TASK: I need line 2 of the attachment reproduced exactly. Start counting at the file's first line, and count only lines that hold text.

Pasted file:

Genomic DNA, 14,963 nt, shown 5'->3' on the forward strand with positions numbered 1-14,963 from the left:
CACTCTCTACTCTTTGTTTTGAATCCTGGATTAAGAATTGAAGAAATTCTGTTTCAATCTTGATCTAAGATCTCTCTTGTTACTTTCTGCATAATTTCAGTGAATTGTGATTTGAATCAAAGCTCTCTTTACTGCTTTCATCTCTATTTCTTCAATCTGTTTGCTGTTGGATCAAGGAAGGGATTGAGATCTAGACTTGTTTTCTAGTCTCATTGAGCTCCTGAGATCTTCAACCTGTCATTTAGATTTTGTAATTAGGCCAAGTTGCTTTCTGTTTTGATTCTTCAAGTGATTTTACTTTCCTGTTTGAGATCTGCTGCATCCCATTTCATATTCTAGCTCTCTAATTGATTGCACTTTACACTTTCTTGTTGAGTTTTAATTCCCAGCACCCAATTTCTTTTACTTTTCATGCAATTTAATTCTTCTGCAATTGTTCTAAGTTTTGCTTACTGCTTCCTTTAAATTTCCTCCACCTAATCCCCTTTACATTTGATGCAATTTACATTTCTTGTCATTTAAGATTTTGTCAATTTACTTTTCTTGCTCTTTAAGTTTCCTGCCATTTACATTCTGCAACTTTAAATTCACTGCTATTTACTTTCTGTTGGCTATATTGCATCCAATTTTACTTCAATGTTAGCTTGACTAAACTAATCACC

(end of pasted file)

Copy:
CACTCTCTACTCTTTGTTTTGAATCCTGGATTAAGAATTGAAGAAATTCTGTTTCAATCTTGATCTAAGATCTCTCTTGTTACTTTCTGCATAATTTCAGTGAATTGTGATTTGAATCAAAGCTCTCTTTACTGCTTTCATCTCTATTTCTTCAATCTGTTTGCTGTTGGATCAAGGAAGGGATTGAGATCTAGACTTGTTTTCTAGTCTCATTGAGCTCCTGAGATCTTCAACCTGTCATTTAGATTTTGTAATTAGGCCAAGTTGCTTTCTGTTTTGATTCTTCAAGTGATTTTACTTTCCTGTTTGAGATCTGCTGCATCCCATTTCATATTCTAGCTCTCTAATTGATTGCACTTTACACTTTCTTGTTGAGTTTTAATTCCCAGCACCCAATTTCTTTTACTTTTCATGCAATTTAATTCTTCTGCAATTGTTCTAAGTTTTGCTTACTGCTTCCTTTAAATTTCCTCCACCTAATCCCCTTTACATTTGATGCAATTTACATTTCTTGTCATTTAAGATTTTGTCAATTTACTTTTCTTGCTCTTTAAGTTTCCTGCCATTTACATTCTGCAACTTTAAATTCACTGCTATTTACTTTCTGTTGGCTATATTGCATCCAATTTTACTTCAATGTTAGCTTGACTAAACTAATCACC